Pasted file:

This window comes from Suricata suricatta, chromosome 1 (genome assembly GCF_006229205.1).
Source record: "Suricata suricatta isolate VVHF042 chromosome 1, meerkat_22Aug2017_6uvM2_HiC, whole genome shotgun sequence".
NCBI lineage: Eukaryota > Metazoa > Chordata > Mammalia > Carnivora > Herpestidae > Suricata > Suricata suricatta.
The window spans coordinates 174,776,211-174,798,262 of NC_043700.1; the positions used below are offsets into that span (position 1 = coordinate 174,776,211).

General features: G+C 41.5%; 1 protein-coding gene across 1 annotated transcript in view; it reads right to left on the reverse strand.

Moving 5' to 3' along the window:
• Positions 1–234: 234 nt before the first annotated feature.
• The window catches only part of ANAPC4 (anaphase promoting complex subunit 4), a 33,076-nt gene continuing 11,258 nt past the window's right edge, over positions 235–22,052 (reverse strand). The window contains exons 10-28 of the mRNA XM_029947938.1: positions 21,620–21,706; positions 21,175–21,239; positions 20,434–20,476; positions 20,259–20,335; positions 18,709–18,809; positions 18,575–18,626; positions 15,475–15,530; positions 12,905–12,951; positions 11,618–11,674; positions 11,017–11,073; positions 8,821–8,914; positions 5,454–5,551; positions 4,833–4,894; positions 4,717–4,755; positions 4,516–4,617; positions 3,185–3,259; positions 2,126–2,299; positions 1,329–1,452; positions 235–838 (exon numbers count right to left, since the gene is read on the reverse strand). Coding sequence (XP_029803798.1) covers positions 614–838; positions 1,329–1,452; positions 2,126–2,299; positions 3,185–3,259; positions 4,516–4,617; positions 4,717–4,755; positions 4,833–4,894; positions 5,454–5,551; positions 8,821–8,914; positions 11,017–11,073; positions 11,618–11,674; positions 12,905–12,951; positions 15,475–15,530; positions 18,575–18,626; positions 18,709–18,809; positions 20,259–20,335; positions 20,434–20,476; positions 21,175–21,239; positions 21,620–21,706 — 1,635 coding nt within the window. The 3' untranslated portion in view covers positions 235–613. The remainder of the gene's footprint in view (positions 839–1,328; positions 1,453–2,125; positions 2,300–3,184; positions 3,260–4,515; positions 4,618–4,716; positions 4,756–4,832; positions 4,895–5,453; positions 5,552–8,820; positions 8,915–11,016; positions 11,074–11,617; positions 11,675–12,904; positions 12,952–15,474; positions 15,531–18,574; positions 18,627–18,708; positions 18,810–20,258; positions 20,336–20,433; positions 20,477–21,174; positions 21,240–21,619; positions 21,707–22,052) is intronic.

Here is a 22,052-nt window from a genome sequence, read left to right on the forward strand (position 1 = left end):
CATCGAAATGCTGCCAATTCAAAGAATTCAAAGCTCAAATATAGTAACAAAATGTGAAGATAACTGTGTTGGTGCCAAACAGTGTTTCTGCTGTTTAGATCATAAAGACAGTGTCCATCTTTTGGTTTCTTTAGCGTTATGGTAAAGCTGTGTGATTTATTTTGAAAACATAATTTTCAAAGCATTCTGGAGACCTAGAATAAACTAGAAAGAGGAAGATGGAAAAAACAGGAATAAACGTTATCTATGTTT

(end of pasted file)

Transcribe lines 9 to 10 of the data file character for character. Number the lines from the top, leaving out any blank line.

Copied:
Here is a 22,052-nt window from a genome sequence, read left to right on the forward strand (position 1 = left end):
CATCGAAATGCTGCCAATTCAAAGAATTCAAAGCTCAAATATAGTAACAAAATGTGAAGATAACTGTGTTGGTGCCAAACAGTGTTTCTGCTGTTTAGATCATAAAGACAGTGTCCATCTTTTGGTTTCTTTAGCGTTATGGTAAAGCTGTGTGATTTATTTTGAAAACATAATTTTCAAAGCATTCTGGAGACCTAGAATAAACTAGAAAGAGGAAGATGGAAAAAACAGGAATAAACGTTATCTATGTTT